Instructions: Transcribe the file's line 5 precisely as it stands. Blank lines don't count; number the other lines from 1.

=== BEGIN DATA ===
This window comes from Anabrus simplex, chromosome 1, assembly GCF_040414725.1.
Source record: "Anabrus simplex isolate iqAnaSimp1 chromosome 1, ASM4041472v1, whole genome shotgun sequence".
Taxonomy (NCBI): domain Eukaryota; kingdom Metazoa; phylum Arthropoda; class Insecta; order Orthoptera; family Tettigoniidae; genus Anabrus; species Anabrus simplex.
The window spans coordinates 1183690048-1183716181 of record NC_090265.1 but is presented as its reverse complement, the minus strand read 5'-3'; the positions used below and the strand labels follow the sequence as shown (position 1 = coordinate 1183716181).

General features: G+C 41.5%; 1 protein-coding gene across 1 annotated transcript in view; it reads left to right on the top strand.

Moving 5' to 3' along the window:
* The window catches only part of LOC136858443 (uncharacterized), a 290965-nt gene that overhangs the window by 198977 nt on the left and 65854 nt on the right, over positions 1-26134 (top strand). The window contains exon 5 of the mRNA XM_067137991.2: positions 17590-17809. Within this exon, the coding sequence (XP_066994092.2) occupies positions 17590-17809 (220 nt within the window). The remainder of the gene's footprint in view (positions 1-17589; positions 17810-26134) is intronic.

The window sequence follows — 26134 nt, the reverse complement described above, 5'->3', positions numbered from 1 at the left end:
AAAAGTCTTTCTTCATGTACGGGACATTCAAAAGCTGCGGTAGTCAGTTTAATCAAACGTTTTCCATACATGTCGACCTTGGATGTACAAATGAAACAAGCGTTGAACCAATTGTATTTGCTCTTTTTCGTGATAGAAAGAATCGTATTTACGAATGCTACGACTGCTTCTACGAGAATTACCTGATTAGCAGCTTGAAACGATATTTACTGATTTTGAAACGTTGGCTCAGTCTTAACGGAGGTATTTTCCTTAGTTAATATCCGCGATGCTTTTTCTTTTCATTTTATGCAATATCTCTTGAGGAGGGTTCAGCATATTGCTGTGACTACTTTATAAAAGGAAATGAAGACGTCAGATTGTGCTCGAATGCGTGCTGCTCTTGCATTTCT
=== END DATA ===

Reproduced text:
General features: G+C 41.5%; 1 protein-coding gene across 1 annotated transcript in view; it reads left to right on the top strand.